|Session I: Future Energy Needs ó Chairmanís Concluding Remarks|
Mr Doucet and Mr Birol have made two highly interesting contributions to this Symposium. First of all, they put the macroeconomic context of the activities of the nuclear industry into a clearer perspective. They stressed the growth of energy demand (+65% between 1995 and 2020!), and recognised the advantages and handicaps of the different generation systems.
Furthermore, they presented partly divergent opinions, stressing the main contradictions we have to face. Mr Doucet told us that the success of nuclear energy is "inevitable", while Mr Birol expects nuclearís overall participation in satisfying energy requirements to decline, particularly in the developed countries, as result of greater competition from gas.
The growth in world energy demand, in particular for electrical energy, highlights the paramount need for new energy producing ideas and methods, notably in the developing countries, but also in OECD countries. In the latter, the effects induced by deregulation and the opening of electricity markets will add new facets to the already complex competitive environment for generation systems. The nuclear industry must therefore be capable of responding to demand quantitatively.
Yet the success of nuclear power, for which we in the industry strive, poses a further challenge: to develop an effective strategy to outrun competing strategies. The presenters have rightly identified the main guidelines:
Let me add a fourth element: we have also to be more imaginative in the commercial field, for example, with global offers.
The Future of Nuclear Energy Depends on a Competitive Environment
My first observation is that it is the job of industrialists in the nuclear field to build the future for this form of energy. As explained by Mr Adamov earlier in this Symposium, the industry needs a vision. But since competition is most often the decisive criterion for the utilities, the future of nuclear energy depends accordingly on being competitive with other energy products. Cost cutting and creativity in financing systems are two vital aspects which the industry must develop.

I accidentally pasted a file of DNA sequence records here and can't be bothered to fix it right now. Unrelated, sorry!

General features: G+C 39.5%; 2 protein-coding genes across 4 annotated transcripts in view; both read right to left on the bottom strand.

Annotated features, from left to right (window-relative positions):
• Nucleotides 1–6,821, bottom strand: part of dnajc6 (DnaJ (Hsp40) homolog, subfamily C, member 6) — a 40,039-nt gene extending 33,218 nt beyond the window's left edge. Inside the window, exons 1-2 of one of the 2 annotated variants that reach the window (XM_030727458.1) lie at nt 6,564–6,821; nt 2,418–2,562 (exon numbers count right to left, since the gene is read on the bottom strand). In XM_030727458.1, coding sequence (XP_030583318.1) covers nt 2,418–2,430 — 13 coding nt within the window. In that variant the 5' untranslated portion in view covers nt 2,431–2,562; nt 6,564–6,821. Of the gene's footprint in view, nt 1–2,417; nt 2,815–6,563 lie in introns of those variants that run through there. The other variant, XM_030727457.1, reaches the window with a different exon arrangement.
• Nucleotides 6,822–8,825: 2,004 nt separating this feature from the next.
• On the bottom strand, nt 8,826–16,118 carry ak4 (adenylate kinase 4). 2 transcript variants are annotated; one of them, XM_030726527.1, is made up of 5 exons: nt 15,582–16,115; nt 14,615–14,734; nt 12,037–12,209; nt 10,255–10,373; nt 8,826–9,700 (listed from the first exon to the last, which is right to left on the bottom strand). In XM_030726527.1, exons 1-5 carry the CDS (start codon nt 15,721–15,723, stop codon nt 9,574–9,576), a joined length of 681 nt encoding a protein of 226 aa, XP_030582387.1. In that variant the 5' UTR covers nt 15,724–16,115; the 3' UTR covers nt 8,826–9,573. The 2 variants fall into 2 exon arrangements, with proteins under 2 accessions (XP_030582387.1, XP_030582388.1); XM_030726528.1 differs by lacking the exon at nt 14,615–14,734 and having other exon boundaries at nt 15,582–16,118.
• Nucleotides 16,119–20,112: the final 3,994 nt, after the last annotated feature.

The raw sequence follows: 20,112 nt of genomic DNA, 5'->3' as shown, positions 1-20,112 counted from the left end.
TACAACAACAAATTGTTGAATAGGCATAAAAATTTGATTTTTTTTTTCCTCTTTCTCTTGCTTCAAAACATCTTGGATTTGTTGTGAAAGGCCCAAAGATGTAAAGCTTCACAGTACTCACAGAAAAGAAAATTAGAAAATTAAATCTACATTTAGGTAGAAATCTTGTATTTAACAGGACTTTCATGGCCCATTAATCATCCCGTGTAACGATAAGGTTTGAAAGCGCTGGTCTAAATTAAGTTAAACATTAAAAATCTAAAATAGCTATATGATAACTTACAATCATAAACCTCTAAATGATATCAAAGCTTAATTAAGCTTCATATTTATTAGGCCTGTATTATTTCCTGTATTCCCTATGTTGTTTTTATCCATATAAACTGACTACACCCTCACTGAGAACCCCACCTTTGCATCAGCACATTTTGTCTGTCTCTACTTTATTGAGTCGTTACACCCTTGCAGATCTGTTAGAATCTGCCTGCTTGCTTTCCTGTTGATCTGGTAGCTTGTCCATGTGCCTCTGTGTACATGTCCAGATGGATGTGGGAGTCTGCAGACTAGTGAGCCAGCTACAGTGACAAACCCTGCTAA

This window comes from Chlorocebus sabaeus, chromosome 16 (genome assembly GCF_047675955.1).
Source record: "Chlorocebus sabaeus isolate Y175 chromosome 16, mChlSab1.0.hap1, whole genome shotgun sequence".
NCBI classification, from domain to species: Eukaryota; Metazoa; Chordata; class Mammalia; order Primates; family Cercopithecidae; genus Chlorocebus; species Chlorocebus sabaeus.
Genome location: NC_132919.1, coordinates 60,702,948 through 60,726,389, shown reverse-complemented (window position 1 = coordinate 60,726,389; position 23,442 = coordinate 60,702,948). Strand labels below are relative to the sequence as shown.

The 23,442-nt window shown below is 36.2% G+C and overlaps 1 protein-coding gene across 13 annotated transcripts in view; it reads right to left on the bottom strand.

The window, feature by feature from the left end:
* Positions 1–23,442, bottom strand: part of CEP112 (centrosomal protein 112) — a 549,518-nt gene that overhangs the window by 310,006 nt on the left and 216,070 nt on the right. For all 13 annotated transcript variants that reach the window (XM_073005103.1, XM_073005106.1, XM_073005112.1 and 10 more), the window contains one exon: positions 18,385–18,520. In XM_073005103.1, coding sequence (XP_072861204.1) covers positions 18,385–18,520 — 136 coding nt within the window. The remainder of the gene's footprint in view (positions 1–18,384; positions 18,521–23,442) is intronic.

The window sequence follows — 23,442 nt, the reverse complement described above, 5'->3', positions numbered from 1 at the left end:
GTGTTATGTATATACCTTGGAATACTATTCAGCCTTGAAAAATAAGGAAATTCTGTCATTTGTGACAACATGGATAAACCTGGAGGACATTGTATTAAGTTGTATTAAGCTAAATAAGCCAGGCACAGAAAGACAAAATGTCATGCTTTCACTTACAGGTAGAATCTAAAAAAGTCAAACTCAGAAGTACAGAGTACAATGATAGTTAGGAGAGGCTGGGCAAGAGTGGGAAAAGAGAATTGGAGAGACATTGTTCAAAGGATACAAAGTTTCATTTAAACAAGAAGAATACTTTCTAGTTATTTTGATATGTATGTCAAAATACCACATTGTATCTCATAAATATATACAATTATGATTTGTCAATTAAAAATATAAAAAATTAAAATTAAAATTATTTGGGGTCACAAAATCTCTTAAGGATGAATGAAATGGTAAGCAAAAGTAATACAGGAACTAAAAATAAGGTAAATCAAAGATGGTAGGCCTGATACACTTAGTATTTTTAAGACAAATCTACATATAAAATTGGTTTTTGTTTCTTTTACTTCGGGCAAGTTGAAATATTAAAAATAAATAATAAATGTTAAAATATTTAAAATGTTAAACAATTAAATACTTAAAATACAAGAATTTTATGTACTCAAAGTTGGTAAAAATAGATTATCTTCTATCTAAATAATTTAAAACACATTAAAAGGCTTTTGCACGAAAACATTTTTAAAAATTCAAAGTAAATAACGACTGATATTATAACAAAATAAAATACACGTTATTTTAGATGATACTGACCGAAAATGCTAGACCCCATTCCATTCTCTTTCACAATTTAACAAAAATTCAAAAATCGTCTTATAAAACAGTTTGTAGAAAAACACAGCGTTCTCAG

The Future of Nuclear Power Also Depends on Public Acceptance
My second observation is that the place of nuclear power in the future energy market is not guaranteed, and will certainly no longer be "decreed" by governments. Given its implications for society, nuclear power generation will only grow with the consent and support of the population.
It is clear that the population must be involved in energy-related decisions on the options available, and that further government decisions must be discussed, adopted and accepted publicly. This is so for nuclear power as well as other forms of energy. Therefore nuclear power must be one subject among others, and open to public debate.
This practical and effective involvement of the population can assume the form of a debate, based on scientific and technical proposals (processes, equipment, systems), between the industry and representatives of the population. The industry must acknowledge the need for these democratic processes, as our arguments are sound. We have to be more modest and less arrogant. Beyond that, we have to require governments to ensure that the regulatory arrangements which apply to our industry are both clear and fair.
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